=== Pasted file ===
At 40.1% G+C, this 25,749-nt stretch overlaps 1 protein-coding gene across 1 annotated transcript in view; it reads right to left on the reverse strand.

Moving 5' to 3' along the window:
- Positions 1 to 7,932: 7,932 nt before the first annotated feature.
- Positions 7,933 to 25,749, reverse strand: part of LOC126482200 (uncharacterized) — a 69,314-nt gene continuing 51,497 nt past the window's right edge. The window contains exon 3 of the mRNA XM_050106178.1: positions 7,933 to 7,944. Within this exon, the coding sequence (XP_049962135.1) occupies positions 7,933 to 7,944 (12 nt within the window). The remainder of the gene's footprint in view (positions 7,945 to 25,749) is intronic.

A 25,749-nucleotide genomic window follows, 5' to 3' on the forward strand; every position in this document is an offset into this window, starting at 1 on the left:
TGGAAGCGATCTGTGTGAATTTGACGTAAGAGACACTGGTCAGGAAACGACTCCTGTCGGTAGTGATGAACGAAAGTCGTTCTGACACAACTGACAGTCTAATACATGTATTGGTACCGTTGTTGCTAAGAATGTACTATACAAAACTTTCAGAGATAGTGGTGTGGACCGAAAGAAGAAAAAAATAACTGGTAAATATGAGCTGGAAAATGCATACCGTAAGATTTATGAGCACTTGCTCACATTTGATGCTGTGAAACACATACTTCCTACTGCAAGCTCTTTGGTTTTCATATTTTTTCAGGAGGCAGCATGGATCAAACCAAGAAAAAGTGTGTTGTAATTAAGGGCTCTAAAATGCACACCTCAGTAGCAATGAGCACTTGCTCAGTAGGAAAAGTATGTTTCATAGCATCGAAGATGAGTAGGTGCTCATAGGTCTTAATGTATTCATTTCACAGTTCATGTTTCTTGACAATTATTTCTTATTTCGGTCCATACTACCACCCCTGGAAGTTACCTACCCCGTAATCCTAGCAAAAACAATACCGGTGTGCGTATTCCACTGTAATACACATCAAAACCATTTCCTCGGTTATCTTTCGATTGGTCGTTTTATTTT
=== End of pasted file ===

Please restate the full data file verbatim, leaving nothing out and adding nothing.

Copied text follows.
At 40.1% G+C, this 25,749-nt stretch overlaps 1 protein-coding gene across 1 annotated transcript in view; it reads right to left on the reverse strand.

Moving 5' to 3' along the window:
- Positions 1 to 7,932: 7,932 nt before the first annotated feature.
- Positions 7,933 to 25,749, reverse strand: part of LOC126482200 (uncharacterized) — a 69,314-nt gene continuing 51,497 nt past the window's right edge. The window contains exon 3 of the mRNA XM_050106178.1: positions 7,933 to 7,944. Within this exon, the coding sequence (XP_049962135.1) occupies positions 7,933 to 7,944 (12 nt within the window). The remainder of the gene's footprint in view (positions 7,945 to 25,749) is intronic.

A 25,749-nucleotide genomic window follows, 5' to 3' on the forward strand; every position in this document is an offset into this window, starting at 1 on the left:
TGGAAGCGATCTGTGTGAATTTGACGTAAGAGACACTGGTCAGGAAACGACTCCTGTCGGTAGTGATGAACGAAAGTCGTTCTGACACAACTGACAGTCTAATACATGTATTGGTACCGTTGTTGCTAAGAATGTACTATACAAAACTTTCAGAGATAGTGGTGTGGACCGAAAGAAGAAAAAAATAACTGGTAAATATGAGCTGGAAAATGCATACCGTAAGATTTATGAGCACTTGCTCACATTTGATGCTGTGAAACACATACTTCCTACTGCAAGCTCTTTGGTTTTCATATTTTTTCAGGAGGCAGCATGGATCAAACCAAGAAAAAGTGTGTTGTAATTAAGGGCTCTAAAATGCACACCTCAGTAGCAATGAGCACTTGCTCAGTAGGAAAAGTATGTTTCATAGCATCGAAGATGAGTAGGTGCTCATAGGTCTTAATGTATTCATTTCACAGTTCATGTTTCTTGACAATTATTTCTTATTTCGGTCCATACTACCACCCCTGGAAGTTACCTACCCCGTAATCCTAGCAAAAACAATACCGGTGTGCGTATTCCACTGTAATACACATCAAAACCATTTCCTCGGTTATCTTTCGATTGGTCGTTTTATTTT